Microbiology: Microbiology: Chapter 14 Flashcards
is the scientific study of disease
the study of the cause of a disease.
the manner in which a disease develops
- the growth of microorganisms in the body
- the invasion or colonization of the body by pathogenic microorganisms
- the presence of a particular type of microorganisms in a part of the body where it is not normally found
- an abnormal state in which part of all of the body is not properly adjusted or is incapable of performing normal functions
- occurs when an infection results in any change of a state of health.
- the microoorganisms that colonize a host without causing disease
- aka normal flora
- the microorganisms that are present in am animal for a short time without causing diease
- may be present for several days, weeks, or months, and then disappear
- growth of some microbes prevents the growth of other microbes
- normal microbiota protect the host against colonization by potentially pathogenic microbes by competing for nutrients, producing substances harmful to the invading microbes.
- aka competitive exclusion
- the living together of two different organisms or populations
-a relationship between two organisms in which at least one organism is dependent on the other
a symbiotic relationship in which two organisms live in association and one is benefited while the other is neither benefited nor harmed.
a symbiotic relationship in which both organisms or populations are benefited
- live microbial cultures applied to or ingested that are intended to exert a beneficial effect
- probiotics may be administered with prebiotics, which are chemicals that selectively promote the growth of beneficial bacteria.
- a symbiotic relationship in which one organisms exploits another without providing any benefits in return
- one organisms benefits by deriving nutrients at the expense of the other
- many disease-causing bacteria are parasites
a microorganism that does not ordinarily cause a disease but can become pathogenic under certain circumstances.
- criteria used to determine the causative agent of infectious disease
1) the same pathogen must be present in every case of the disease
2) the pathogen must be isolated from the diseased host and grown in pure culture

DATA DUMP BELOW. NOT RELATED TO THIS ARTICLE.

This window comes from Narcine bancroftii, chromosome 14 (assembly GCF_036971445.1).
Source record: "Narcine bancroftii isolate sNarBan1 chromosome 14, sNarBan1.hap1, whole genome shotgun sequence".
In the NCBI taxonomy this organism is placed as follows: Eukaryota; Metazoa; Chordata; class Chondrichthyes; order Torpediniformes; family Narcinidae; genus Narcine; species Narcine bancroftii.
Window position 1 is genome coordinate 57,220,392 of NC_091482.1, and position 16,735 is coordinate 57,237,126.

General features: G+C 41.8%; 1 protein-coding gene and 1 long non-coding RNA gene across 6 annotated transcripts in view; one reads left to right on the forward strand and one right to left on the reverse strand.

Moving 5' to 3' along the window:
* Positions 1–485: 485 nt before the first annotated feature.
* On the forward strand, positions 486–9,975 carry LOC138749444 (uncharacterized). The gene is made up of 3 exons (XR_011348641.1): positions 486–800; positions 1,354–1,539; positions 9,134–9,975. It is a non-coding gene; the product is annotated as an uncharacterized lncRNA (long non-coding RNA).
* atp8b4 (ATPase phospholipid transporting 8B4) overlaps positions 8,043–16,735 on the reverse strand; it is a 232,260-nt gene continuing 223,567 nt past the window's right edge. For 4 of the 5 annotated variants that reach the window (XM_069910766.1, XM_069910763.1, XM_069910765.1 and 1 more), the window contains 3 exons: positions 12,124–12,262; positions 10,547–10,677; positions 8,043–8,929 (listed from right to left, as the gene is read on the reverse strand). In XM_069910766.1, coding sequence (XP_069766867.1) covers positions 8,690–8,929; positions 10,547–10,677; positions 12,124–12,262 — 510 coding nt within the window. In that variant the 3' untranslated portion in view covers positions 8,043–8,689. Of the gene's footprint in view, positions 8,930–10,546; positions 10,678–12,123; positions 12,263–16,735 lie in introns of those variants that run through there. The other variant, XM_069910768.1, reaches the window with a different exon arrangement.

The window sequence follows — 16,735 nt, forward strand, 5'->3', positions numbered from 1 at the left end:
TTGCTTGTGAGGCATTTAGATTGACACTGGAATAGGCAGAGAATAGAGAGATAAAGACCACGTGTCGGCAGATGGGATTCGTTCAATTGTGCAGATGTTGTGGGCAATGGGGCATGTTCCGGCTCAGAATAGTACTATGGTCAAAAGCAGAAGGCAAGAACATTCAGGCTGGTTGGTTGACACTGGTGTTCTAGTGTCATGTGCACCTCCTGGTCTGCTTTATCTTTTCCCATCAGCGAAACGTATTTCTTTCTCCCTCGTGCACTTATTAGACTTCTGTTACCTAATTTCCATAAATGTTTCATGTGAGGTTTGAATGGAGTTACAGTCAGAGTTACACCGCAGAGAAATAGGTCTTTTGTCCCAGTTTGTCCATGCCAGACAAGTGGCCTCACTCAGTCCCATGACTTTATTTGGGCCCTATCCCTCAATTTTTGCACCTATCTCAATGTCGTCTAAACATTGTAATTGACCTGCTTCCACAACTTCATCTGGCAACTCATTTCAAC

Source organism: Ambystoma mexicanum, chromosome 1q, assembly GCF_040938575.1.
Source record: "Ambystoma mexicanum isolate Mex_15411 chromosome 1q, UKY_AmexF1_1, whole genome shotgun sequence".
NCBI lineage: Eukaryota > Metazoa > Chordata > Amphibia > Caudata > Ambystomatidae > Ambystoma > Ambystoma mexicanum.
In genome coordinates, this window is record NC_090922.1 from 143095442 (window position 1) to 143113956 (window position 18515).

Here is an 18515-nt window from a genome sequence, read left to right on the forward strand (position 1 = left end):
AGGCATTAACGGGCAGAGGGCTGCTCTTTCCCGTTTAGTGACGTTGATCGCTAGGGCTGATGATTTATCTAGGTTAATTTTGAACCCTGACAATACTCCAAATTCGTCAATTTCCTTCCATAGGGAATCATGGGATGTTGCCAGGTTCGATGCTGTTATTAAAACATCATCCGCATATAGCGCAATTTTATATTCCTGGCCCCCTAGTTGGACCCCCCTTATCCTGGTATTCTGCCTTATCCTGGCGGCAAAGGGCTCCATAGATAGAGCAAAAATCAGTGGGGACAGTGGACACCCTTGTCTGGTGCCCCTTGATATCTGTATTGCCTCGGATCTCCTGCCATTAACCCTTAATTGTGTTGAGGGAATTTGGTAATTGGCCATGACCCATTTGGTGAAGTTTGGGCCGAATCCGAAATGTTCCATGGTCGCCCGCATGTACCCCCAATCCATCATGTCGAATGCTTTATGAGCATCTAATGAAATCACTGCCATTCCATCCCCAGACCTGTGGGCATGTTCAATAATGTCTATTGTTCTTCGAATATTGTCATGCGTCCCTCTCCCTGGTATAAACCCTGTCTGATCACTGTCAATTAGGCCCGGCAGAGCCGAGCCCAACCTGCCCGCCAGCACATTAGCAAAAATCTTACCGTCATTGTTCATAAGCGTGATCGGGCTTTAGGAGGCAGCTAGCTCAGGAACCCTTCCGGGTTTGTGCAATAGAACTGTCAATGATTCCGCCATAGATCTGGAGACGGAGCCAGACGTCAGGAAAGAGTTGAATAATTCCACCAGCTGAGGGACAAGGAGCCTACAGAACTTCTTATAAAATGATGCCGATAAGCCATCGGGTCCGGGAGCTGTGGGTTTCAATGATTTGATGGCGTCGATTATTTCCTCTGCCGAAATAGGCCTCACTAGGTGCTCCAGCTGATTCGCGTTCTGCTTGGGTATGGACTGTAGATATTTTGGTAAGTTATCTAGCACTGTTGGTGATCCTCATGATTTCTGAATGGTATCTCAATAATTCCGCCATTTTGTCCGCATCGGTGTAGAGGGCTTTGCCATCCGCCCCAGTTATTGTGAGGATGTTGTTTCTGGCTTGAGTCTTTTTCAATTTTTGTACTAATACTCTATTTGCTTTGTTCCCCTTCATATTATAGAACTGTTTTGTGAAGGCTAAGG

3) the pathogen from the pure culture must cause the disease when it is inoculated in a healthy, susceptible laboratory animal
4) The pathogen must be isolated from the inoculated animal and must be shown to be the original organism
- changes in body functions
- a change in body function that is felt by a patients as a result of a disease
a change due to a disease that a person can observe and measure
a specific group of sings or symptoms that accompany a disease
any disease that can be spread from one host to another, either directly or indirecly
a disease that is easily spread from one person to another
a disease that is not transmitted from one person to another.
the fraction of the population that contracts a disease during a particular period of time
- number of people in a populate who develop a disease at a specific time, regardless of when it first appeared
- takes into account both old and new cases
a disease that occurs occasionally in a population
a disease constantly present in a population
a disease acquired by many hosts in a given area in a short time
epidemic disease that occurs worldwide
develops rapidly but lasts only a short time
develops more slowly, and the body's reactions may be less sever, but the disease is likely to continue or reoccur for long periods.
a disease with symptoms that are intermediate between acute and chronic.
a disease in which the causative agent remains inactive for a time but then becomes active to produce symptoms of the disease
the presence of immunity in most of a population
an infection in which pathogens are limned to a small area of the body
systemic (generalized) infections
- an infection throughout the body
- microorganism or their products are spread throughout the body by the blood or lymph
- a systemic infection that began as an infection in one place
- Agents of a local infection enter a blood or lymphatic vessel and spread to other specific areas of the body
- can arise from infections in areas such as the teeth, tonsils, or sinuses.
- a toxic inflammatory condition arising from the spread of microbes
- the presence of a toxin or pathogenic organism in the blood and tissue
-systemic infection arising from the multiplication of pathogens in the blood
- the proliferation of pathogens in the blood, accompanied by fever; sometimes causes organ damage
- common example of sepsis
- aka blood poisoning
- presents of bacteria in the blood
presents of toxin in the blood
presence of viruses in the blood
- an acute infection that causes the initial illness
- cause by an opportunistic pathogen after the primary infection has weakened the body's defenses.
subclinical (inapparent) infection